The Comfort Zone

Vanessa Williams

Wing / Mercury, 1991

http://vanessawilliams.com

REVIEW BY: Peter Piatkowski

ORIGINALLY PUBLISHED: 02/23/2021

Welsh poet George Herbert said, “Living well is the best revenge.” He could have been referring to Vanessa Williams. Crowned the first Black Miss America in 1984, she had her crown and her early career snatched away from her when nude pictures surfaced in Penthouse. This was the Reagan era in which leaked nude pictures could potentially destroy a career (as opposed to actively helping a career as we see now)

Williams herself said that the scandal and the fallout sucked out any ounce of credibility or talent that she built up to that point. But showbiz loves a good, old-fashioned comeback, and few stars managed a comeback like Vanessa Williams. Blessed with a stupendous beauty and a pitch-perfect voice, Williams managed to transcend the ignominy of her downfall and create a career of hit records, movie, television, and stage.

The Comfort Zone is the diva’s sophomore album and her most successful. Though her 1988 debut The Right Stuff went gold and spun off a string of hit singles (including her first top 10 hit, the creamy ballad “Dreamin’”), it’s her second album that made her into a pop superstar. The Comfort Zonemy_heart_sings_the_harmony_web_ad_alt_250 is a collection of early 90s dance, light soul, and mainstream pop. Produced by an army of collaborators, most notably Keith Thomas, the album is state-of-the-art urban-pop that was made for radio play.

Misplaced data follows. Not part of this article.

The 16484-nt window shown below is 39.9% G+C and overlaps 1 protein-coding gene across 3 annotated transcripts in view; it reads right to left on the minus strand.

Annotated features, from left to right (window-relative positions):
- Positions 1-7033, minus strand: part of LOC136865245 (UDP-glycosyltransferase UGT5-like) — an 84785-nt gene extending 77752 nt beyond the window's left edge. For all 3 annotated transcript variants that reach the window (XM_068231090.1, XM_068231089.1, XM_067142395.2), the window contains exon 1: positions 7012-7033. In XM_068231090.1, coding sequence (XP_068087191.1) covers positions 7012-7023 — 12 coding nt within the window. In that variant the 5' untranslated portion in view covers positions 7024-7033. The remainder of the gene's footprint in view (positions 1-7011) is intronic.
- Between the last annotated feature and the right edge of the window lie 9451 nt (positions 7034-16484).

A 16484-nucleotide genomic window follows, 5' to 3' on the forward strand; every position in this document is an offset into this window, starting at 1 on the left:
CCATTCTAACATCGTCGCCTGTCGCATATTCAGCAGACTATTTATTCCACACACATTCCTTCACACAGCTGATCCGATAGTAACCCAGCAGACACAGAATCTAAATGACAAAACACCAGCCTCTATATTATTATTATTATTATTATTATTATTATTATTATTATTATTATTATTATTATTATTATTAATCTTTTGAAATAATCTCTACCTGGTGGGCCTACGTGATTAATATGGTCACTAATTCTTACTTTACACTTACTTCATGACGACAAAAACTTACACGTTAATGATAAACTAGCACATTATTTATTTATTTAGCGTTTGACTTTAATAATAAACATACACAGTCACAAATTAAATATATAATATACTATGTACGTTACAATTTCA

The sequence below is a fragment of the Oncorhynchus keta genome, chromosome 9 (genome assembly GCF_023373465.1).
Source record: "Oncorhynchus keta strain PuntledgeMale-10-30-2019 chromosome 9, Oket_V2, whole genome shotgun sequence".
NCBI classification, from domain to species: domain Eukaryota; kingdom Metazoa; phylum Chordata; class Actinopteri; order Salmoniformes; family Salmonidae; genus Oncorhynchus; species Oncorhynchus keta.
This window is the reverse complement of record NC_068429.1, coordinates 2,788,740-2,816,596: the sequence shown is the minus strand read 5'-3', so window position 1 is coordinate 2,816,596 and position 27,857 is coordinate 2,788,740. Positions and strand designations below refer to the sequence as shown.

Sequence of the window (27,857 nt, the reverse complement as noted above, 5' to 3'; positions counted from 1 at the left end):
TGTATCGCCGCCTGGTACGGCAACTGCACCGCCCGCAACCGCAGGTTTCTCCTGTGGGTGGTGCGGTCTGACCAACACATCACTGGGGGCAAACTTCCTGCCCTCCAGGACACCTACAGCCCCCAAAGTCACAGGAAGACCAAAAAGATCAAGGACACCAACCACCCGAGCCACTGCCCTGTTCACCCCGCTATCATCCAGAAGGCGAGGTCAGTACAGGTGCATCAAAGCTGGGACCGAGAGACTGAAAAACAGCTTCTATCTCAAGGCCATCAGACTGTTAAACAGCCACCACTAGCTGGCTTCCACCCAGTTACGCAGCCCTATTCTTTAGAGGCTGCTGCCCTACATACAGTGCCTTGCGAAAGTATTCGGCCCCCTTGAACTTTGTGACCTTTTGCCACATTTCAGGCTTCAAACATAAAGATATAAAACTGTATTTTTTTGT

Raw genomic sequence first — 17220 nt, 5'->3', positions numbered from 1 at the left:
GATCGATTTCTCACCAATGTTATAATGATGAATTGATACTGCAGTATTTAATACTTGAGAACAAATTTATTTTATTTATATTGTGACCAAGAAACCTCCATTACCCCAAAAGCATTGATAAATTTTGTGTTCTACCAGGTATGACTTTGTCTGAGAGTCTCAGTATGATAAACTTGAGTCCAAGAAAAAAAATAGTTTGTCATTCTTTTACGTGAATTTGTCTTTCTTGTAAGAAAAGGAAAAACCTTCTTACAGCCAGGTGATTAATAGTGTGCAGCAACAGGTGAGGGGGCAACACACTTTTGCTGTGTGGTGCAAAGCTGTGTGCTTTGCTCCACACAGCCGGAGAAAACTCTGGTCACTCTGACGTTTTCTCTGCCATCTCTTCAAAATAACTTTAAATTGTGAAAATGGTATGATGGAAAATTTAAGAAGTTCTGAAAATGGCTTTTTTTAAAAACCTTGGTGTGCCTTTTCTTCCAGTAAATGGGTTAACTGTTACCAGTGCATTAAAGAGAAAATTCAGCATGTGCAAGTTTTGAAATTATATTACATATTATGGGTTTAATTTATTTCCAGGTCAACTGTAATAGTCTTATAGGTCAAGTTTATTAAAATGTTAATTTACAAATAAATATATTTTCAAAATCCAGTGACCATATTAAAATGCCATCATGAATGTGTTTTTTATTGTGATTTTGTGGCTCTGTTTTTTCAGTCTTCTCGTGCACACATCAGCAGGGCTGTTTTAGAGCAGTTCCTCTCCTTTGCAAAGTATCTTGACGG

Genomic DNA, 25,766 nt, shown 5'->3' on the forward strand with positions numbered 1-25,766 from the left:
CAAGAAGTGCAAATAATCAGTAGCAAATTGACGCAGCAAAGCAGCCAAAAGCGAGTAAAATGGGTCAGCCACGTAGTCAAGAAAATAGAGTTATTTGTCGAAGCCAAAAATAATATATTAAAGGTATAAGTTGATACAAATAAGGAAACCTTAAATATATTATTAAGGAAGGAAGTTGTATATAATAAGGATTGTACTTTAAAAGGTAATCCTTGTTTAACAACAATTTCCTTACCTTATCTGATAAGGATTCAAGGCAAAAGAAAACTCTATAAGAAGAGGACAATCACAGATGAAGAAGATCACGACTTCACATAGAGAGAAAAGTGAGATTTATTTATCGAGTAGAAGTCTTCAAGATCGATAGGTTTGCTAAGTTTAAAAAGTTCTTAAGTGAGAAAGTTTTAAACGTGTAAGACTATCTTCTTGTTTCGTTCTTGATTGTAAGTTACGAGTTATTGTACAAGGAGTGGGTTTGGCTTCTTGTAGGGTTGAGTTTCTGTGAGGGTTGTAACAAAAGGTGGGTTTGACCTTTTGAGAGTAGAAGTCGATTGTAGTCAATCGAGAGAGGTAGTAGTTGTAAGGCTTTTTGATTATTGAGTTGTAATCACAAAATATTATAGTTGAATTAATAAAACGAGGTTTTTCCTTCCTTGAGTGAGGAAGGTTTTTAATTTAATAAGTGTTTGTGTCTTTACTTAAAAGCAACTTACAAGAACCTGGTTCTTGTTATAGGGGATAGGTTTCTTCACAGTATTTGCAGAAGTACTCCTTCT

The biggest single on the album – its centrepiece – is the grand ballad “Save The Best For Last.” It was a monster hit, ascending to the summit of the pop charts, and earning Williams a clutch of Grammy nominations. It’s a syrupy, glossy ballad with a thick, dense production that just tips into lachrymose territory. Williams sounds gorgeous, her voice a warm, lustrous instrument, but the song is MOR balladry at its worst.

Far more interesting are Williams’ forays into dance diva territory. Though her voice was often squandered on schmaltzy ballads, she has a distinct and campy persona, and has a pleasing sullen quality when she sings club tunes. The title track is sexy and takes full advantage of Williams’ considerable sultriness. Even better is the excellent “Running Back To You” that has an appealing assertive performance from the singer. Her cover of the Isley Brothers’ “Work To Do” is another fun track with light, sassy work by Williams.

Though not hit singles, The Comfort Zone’s best songs are a pair of fast-paced dance pop songs: the brisk “2 Of A Kind” and the house number “Freedom Dance (Get Free!).” These songs allow for Williams to stretch her vocal muscles and eschew the doe-eyed ingenue persona she seems to lean on when she settles into one of her signature ballads. Sure, some of the production dates, that’s seemingly unavoidable as most early ‘90s dance pop seems watermarked, but the songs are still lively and make the case that Williams should look to club music for her future.

Most of the rest of The Comfort Zone is comprised of tasteful, if slightly dull, pop ballads. All of the slow songs are impeccably produced and performed. They’re spotless. But that’s part of the problem. At the time that this album was released, Williams had yet to fully embrace the inherent campiness that would make her such a delightful and engaging performer later in her career. So her reverent singing – whilst technically perfect – was somewhat stultifying. One notable exception is “What Will I Tell My Heart” a jazz/pop standard that predicted Williams’ success as a Broadway diva; just like with the dance music, she seems to have an affinity for this kind of music because she throws herself into the performance, with insouciant vamping and passionate belting. The lean production also allows for Williams’ rich, warm voice to shine.

Rating: B-

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